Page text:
Five Advancements that Could Solve Our Data Storage Crisis

Data is being created at a truly unprecedented rate: the amount of digital data we have stored is currently doubling every two years and, with it being significantly harder to create storage media than data, it should come as no surprise to hear that it’s widely agreed that such growth is unsustainable.

Fortunately, manufacturers and academics noticed this problem several years ago and began developing a number of new technologies designed to scale-up the storage capacities of existing media as well as some that will, we hope, lead to some exciting new storage devices, too.

Here are five technological advancements that have already led to increased storage capacities, as well as a few that are currently in development:

1. Heated-assisted magnetic recording

Heat-assisted magnetic recording (HAMR) is a technique that increases the amount of data that can be stored on a magnetic platter by heating it prior to the data being written on to it. By heating the platter for a very short period of time, it becomes significantly more receptive to magnetic fields, meaning that less space is required to store the data thus increasing storage densities.

Whilst this technique was developed over 30 years ago and manufacturer Seagate have claimed that it could lead to HDDs with capacities of 100TB in just over a decade, no drives using this technology are currently available for purchase. Seagate have claimed that they’re close, however, and as they use the same form factors as standard drives, HDDs using HAMR technology could prove to be a highly-practicable means of enhancing storage densities.

2. Shingled magnetic recording

Another data-writing technique that increases storage density, shingled-magnetic recording (SMR) allows tracks of data to overlap with one another slightly, just like roof shingles (hence the name).

Drives using SMR technology have been available to purchase since 2013 and, when combined with another means of increasing storage density – filling a drive’s container with helium –offer capacities of up to 14TBs.

3. Helium-filled drives

By filling a hard drive with helium and then hermetically sealing the container, you reduce the turbulence created within the drive when reading or writing data. As a result, you can include more platters and therefore store more data within drives that possess form factors no different to your everyday HDD.

This decrease in turbulence also means that thinner platters can be used in order to further increase storage density. The reduction in friction also means that the drives use less power. It’s also worth noting that the maximum capacity of helium-filled drives has doubled in less than five years (12TB today compared with 6TBs in 2013) and that many within the technology sector expect helium HDDs to offer even greater storage capacity in the near future.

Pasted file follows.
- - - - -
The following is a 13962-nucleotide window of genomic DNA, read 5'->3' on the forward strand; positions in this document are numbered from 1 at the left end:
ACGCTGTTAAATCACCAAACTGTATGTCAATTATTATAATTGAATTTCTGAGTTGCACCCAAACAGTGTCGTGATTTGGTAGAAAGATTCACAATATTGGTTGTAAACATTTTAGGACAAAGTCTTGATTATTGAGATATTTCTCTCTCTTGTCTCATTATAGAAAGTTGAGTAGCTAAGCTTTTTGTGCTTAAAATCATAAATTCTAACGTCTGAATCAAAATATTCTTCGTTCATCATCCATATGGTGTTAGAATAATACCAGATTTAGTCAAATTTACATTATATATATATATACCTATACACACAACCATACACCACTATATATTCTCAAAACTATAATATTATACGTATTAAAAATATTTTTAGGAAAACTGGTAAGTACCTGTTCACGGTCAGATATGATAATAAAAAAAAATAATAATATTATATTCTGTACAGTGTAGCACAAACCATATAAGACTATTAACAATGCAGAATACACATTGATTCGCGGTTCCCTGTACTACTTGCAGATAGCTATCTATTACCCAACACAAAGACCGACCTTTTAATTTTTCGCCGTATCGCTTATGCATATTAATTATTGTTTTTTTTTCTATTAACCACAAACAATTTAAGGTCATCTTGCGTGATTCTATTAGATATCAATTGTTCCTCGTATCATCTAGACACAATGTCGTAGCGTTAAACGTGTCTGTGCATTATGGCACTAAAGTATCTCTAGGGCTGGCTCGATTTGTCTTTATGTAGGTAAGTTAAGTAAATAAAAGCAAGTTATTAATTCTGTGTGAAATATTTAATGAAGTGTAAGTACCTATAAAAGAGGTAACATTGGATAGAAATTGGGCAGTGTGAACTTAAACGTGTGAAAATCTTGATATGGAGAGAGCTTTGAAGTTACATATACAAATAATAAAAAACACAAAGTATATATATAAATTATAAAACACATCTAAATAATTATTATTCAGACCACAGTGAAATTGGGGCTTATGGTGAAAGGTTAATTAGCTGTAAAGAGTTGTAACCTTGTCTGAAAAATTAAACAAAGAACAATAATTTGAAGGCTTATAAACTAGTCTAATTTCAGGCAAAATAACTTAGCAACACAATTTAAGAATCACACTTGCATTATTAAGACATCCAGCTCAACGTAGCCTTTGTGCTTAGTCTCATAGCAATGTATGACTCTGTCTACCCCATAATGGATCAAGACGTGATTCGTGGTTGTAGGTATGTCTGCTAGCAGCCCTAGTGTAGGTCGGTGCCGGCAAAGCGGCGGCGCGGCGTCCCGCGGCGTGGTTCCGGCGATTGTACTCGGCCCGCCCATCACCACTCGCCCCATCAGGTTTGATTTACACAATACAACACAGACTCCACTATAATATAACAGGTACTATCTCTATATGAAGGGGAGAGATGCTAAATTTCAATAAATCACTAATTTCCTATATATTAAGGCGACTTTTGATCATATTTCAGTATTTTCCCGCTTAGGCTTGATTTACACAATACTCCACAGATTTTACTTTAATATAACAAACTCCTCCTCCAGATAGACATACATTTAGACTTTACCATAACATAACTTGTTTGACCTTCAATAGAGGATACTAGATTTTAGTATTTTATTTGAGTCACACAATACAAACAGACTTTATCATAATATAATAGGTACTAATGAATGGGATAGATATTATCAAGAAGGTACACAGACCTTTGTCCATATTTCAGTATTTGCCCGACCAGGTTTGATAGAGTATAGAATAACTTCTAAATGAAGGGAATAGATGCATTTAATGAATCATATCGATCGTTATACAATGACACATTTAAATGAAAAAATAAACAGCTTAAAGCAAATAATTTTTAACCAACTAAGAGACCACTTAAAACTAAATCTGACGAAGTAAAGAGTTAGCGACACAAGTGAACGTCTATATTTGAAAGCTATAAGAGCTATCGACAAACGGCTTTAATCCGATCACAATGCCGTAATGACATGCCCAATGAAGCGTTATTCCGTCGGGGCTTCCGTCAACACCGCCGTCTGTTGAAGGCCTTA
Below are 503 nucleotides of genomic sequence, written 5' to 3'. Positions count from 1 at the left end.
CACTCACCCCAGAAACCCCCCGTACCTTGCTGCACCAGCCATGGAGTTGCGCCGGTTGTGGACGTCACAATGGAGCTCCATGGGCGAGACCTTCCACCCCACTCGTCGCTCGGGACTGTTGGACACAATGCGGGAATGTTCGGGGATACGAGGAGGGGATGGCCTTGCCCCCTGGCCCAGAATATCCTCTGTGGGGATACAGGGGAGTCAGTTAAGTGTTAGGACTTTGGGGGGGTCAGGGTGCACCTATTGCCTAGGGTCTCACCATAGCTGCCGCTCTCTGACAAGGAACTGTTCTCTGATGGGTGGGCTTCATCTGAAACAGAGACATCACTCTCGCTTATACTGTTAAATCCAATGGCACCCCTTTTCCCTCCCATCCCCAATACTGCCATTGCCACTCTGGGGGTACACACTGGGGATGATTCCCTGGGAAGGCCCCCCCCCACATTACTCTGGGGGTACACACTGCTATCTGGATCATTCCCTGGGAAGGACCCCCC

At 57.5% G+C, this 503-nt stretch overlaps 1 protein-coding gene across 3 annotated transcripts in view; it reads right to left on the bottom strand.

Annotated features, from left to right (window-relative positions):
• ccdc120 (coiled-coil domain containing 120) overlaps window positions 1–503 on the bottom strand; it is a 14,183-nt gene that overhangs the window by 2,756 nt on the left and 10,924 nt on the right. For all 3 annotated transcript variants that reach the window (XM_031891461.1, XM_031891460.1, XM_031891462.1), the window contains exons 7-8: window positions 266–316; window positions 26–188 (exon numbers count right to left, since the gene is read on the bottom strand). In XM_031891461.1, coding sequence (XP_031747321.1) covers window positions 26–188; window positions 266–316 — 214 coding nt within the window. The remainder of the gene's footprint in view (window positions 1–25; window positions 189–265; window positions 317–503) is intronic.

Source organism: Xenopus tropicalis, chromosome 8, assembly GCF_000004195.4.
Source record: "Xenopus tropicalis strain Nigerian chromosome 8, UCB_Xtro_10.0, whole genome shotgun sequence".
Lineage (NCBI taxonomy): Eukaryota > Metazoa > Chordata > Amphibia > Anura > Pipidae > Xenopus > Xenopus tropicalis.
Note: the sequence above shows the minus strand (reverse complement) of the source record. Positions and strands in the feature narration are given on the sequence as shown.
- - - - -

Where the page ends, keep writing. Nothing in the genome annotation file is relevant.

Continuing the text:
4. The decentralised cloud

Yes, data centres have been offering online storage space for our data for several years now but it’s decentralised cloud storage that could prove to be a real game-changer.

Here, people with spare storage space can rent it out to other users in exchange for cash. By leveraging the vast amount of unused data storage present in domestic settings, we’d not only have a great deal of extra space for our files, but would reduce the environmental impact of storing them too.

Yes, there’ll need to be significant developments as far as Blockchain is concerned but, in our opinion, the prospect of all of our spare storage space being utilised as a means of solving this growing problem is a genuinely exciting and, if the security hurdles can be cleared, practicable solution.

5. DNA

As outlandish as it may seem, DNA has already been used to store data. What’s more, with it being estimated that 55,000GBs of information could be stored in just one cubic millimetre, it could be the answer to all of our data storage woes. That said, there are more than a few problems scientists will need to address before this becomes a feasible means of storing large amounts of data.

Firstly, using DNA to store data is incredibly expensive. In March 2017, researchers spent $7,000 synthesising just 2MBs of DNA data storage. Reading it also cost a further $2,000. Even if costs were less of an issue, though, the fact that retrieving data stored in DNA is an extremely slow process means that it would be unsuitable for anything other than archive storage at this point in time anyway.

As it could, potentially, store the contents of the average data centre in the space currently taken up by a 3.5 HDD, however, we’d like to think that DNA data storage is something that’ll, one day, be a reality.

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